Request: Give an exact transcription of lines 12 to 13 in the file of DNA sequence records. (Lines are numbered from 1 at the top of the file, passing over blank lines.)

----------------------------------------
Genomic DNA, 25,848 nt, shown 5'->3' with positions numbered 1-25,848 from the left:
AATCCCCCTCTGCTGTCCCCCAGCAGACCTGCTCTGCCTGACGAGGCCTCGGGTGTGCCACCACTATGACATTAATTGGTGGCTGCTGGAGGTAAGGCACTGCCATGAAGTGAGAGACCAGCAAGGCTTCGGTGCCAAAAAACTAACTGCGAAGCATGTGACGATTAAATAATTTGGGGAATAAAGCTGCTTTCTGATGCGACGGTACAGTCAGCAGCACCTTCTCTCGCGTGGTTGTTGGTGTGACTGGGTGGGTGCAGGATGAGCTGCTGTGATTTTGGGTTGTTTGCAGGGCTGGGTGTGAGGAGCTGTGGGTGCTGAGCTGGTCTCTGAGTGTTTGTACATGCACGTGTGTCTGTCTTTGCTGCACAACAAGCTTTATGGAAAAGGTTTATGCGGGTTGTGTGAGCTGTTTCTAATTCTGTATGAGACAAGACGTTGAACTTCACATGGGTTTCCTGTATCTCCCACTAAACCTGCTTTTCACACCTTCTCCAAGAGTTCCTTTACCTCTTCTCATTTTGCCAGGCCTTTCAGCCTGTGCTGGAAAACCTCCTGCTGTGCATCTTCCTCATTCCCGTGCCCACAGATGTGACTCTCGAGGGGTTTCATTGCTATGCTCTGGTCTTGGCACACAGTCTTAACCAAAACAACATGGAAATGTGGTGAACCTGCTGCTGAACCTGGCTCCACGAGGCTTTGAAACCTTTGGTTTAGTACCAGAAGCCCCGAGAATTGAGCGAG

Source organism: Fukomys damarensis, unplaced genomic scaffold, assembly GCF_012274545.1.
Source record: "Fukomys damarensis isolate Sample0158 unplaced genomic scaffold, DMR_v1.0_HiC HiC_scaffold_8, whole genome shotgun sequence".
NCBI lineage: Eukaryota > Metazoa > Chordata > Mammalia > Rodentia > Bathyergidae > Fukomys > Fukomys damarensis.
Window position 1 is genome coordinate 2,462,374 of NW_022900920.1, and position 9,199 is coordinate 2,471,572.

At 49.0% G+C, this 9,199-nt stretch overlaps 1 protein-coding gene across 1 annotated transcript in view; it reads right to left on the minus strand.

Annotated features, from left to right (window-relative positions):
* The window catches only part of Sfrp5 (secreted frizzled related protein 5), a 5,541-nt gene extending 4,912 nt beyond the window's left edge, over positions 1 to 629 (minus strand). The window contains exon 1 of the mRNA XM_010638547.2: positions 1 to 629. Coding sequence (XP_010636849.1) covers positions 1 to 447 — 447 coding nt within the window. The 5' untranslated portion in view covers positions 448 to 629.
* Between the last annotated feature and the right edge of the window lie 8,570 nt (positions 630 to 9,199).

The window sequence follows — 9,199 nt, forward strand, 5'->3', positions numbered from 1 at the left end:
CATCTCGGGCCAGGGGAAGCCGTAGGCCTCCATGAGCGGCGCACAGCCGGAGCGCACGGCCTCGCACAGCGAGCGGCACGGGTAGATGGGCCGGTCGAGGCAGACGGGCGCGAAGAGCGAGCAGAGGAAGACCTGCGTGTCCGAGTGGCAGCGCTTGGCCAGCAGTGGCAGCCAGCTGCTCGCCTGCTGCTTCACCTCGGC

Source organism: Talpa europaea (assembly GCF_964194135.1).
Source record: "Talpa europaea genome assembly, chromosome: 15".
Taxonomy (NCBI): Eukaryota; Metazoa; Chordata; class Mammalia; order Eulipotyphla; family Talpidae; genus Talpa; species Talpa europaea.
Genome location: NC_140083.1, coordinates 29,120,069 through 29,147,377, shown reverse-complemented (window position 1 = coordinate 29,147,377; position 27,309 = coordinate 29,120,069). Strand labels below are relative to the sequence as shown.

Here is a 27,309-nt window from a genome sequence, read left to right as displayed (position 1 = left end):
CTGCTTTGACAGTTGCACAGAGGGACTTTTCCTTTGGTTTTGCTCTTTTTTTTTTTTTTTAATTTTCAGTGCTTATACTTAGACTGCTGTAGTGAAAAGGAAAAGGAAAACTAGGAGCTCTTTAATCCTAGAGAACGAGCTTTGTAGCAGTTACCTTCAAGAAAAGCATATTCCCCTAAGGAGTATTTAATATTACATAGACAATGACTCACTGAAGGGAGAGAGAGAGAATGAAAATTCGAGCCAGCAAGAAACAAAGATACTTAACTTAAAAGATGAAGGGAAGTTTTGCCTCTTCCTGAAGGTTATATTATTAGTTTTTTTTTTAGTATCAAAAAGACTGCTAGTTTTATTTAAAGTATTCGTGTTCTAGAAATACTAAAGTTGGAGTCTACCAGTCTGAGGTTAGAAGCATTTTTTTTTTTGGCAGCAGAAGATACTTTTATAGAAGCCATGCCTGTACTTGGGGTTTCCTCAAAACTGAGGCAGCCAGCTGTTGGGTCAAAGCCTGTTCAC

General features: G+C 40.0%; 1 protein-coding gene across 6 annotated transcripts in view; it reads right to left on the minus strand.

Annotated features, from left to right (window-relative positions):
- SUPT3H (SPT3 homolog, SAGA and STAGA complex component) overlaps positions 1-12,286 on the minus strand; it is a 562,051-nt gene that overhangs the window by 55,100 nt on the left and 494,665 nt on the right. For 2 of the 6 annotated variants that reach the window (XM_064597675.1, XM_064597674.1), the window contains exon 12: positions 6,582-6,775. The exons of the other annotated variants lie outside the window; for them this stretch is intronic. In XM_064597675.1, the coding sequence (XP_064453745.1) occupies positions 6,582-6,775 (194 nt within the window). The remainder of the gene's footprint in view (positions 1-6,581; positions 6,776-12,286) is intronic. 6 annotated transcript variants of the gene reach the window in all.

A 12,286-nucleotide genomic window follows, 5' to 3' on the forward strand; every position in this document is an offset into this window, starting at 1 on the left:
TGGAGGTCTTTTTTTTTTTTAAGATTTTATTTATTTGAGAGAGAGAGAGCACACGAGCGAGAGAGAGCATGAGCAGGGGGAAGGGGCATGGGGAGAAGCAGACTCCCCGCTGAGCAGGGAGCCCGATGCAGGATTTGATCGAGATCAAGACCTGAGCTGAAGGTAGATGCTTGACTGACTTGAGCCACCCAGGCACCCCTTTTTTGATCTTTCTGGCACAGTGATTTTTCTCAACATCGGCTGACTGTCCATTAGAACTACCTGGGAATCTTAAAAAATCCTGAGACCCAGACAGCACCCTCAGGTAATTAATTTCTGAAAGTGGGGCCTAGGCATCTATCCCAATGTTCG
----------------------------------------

CATCTCGGGCCAGGGGAAGCCGTAGGCCTCCATGAGCGGCGCACAGCCGGAGCGCACGGCCTCGCACAGCGAGCGGCACGGGTAGATGGGCCGGTCGAGGCAGACGGGCGCGAAGAGCGAGCAGAGGAAGACCTGCGTGTCCGAGTGGCAGCGCTTGGCCAGCAGTGGCAGCCAGCTGCTCGCCTGCTGCTTCACCTCGGC

Source organism: Talpa europaea (assembly GCF_964194135.1).